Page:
In the Heritage at Risk 2001/2002 report we presented an extract of a more comprehensive study presented in June 2001 in Toledo, Spain; to a small extent the anomalies exposed have diminished but the fundamental problems still continue.
The Central University of Ecuador, through the Social, Design and Communication Investigation Workshop TISDYC, is undertaking a cultural audit that demonstrates actions since 8 September 1978 in Quito; Cracow and Quito were the first cities in the world to be placed on the UNESCO World Heritage List. Among other things, this audit reveals the facts presented below.
In the historical centre of Quito, in adjoining premises, are two buildings that are classified in the Cultural Heritage listing of the city: the church El Belen, the first built during the colonial period, and the Femenino Espejo College, an important neo-classical architectural work.
The Fund to Rescue Cultural Heritage, an entity within the Metropolitan Municipality of Quito, is responsible for protecting urban heritage. The Fund put forward a proposal to intervene in the above-mentioned college (without the indispensable authorisation), and the works are now in the midst of execution. On the one hand, the new three-storey building drastically assaults the El Belen church; on the other, the old educational building that was originally two floors, is being converted into a four-storey building by using the basement and elevating an additional floor, a fact that has changed the character and integrity of this important building.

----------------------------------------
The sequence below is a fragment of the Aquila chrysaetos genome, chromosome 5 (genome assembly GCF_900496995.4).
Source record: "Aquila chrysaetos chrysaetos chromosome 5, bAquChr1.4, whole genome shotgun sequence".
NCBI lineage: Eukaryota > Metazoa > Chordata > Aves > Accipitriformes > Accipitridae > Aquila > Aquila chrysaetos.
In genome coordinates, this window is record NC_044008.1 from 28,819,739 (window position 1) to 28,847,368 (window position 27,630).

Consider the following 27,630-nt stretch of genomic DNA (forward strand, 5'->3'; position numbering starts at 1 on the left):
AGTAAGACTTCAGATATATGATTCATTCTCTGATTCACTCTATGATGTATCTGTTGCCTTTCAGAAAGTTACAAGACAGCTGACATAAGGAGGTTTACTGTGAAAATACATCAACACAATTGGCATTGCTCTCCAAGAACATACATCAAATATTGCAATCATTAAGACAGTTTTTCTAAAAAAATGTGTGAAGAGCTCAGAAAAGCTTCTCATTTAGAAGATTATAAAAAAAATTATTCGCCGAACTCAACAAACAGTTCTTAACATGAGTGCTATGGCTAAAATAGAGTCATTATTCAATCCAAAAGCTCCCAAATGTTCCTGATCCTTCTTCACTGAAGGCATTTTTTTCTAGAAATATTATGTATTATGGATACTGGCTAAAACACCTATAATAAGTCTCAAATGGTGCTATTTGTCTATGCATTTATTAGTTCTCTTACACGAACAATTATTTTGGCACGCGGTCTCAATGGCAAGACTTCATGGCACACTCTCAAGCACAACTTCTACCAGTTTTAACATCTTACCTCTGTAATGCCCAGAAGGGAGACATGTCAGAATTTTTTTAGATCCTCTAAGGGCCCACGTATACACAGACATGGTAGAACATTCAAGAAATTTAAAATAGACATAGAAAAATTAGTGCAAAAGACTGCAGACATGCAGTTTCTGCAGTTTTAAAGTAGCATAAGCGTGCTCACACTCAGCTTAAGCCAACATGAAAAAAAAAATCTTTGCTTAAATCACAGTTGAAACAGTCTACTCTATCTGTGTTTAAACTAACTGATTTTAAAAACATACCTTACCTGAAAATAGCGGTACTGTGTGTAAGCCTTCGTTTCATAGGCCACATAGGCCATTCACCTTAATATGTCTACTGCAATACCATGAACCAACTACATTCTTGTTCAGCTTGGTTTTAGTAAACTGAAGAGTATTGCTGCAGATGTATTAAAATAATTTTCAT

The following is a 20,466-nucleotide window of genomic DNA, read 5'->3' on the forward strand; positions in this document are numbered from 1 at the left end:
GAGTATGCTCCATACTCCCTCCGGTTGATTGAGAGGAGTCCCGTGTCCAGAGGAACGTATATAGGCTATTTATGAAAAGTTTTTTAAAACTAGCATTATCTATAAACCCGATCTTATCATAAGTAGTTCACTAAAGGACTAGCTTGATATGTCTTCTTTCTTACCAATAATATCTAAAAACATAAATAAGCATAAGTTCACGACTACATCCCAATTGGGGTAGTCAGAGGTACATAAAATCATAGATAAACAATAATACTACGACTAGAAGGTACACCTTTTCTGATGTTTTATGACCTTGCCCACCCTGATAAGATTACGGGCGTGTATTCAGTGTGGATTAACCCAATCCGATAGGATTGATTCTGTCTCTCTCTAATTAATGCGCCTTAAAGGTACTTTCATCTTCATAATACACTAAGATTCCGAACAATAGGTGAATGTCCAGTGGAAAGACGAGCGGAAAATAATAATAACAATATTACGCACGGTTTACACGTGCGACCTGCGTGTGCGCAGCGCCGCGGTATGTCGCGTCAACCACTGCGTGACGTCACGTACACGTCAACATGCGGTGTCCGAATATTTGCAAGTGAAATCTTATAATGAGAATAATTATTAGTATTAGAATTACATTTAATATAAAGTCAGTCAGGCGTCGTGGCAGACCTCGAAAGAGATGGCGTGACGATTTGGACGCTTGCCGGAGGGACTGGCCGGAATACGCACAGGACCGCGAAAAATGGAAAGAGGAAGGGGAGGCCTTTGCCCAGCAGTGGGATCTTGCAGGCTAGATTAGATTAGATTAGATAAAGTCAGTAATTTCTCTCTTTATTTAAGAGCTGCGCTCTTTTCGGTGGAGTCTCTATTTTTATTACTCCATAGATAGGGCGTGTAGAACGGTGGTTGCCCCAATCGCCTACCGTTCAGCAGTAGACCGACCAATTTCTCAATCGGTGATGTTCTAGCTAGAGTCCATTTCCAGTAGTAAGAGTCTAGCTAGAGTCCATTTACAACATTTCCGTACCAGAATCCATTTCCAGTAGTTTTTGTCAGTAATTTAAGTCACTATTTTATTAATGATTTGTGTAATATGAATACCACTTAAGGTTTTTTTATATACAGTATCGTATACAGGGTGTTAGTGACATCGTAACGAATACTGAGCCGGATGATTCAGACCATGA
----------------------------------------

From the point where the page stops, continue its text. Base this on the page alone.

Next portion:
The parish priest of the church, the neighbours, the College of Architects of Ecuador, the Gremio de Albaniles specialised in restoration have organised to energetically protest against the action of the Fund to Rescue.
The Commission of Historical Areas of Municipal Quito, in session on 8 March 2002, resolved to disallow the third floor of the new work; unfortunately, following an appeal by the Espejo College, on 24 April 2002 the resolution was revoked, limiting the disallowance to only two of the six modules of the third floor. The result was that the detrimental impact of the building works was maintained.
A similar thing happened a few years ago with the mansion of the historian José Gabriel Navarro (a classified building). The Ministry of Education and Culture at that time removed the building from the list of the National Cultural Heritage to permit its total demolition to construct in its place four highly speculative towers.
It is therefore clear, sadly, that the cultural heritage of Quito remains in danger because of the inappropriate practices of institutions created to protect its cultural inheritance.